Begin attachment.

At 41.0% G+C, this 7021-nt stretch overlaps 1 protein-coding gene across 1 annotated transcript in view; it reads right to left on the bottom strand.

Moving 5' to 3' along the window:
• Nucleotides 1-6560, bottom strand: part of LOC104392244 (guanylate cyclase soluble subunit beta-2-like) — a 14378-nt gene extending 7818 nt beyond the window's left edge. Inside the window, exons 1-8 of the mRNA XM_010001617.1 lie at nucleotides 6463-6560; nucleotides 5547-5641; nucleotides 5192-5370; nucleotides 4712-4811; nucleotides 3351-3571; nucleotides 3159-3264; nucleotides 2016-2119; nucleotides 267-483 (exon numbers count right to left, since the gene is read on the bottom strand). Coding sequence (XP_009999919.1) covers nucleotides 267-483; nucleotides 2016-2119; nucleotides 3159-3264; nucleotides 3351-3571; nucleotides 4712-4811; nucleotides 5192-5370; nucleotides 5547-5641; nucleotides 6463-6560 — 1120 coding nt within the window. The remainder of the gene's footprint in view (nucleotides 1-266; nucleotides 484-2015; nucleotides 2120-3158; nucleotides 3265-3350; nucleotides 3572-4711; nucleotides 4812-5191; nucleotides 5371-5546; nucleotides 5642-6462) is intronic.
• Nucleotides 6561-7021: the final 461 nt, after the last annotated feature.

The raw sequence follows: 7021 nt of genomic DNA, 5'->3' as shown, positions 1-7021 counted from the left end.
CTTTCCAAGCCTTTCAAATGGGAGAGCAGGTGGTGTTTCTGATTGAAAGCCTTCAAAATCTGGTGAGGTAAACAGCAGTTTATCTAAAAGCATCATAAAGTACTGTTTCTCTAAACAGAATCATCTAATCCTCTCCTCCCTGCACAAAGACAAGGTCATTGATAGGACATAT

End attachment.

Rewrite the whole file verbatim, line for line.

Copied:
At 41.0% G+C, this 7021-nt stretch overlaps 1 protein-coding gene across 1 annotated transcript in view; it reads right to left on the bottom strand.

Moving 5' to 3' along the window:
• Nucleotides 1-6560, bottom strand: part of LOC104392244 (guanylate cyclase soluble subunit beta-2-like) — a 14378-nt gene extending 7818 nt beyond the window's left edge. Inside the window, exons 1-8 of the mRNA XM_010001617.1 lie at nucleotides 6463-6560; nucleotides 5547-5641; nucleotides 5192-5370; nucleotides 4712-4811; nucleotides 3351-3571; nucleotides 3159-3264; nucleotides 2016-2119; nucleotides 267-483 (exon numbers count right to left, since the gene is read on the bottom strand). Coding sequence (XP_009999919.1) covers nucleotides 267-483; nucleotides 2016-2119; nucleotides 3159-3264; nucleotides 3351-3571; nucleotides 4712-4811; nucleotides 5192-5370; nucleotides 5547-5641; nucleotides 6463-6560 — 1120 coding nt within the window. The remainder of the gene's footprint in view (nucleotides 1-266; nucleotides 484-2015; nucleotides 2120-3158; nucleotides 3265-3350; nucleotides 3572-4711; nucleotides 4812-5191; nucleotides 5371-5546; nucleotides 5642-6462) is intronic.
• Nucleotides 6561-7021: the final 461 nt, after the last annotated feature.

The raw sequence follows: 7021 nt of genomic DNA, 5'->3' as shown, positions 1-7021 counted from the left end.
CTTTCCAAGCCTTTCAAATGGGAGAGCAGGTGGTGTTTCTGATTGAAAGCCTTCAAAATCTGGTGAGGTAAACAGCAGTTTATCTAAAAGCATCATAAAGTACTGTTTCTCTAAACAGAATCATCTAATCCTCTCCTCCCTGCACAAAGACAAGGTCATTGATAGGACATAT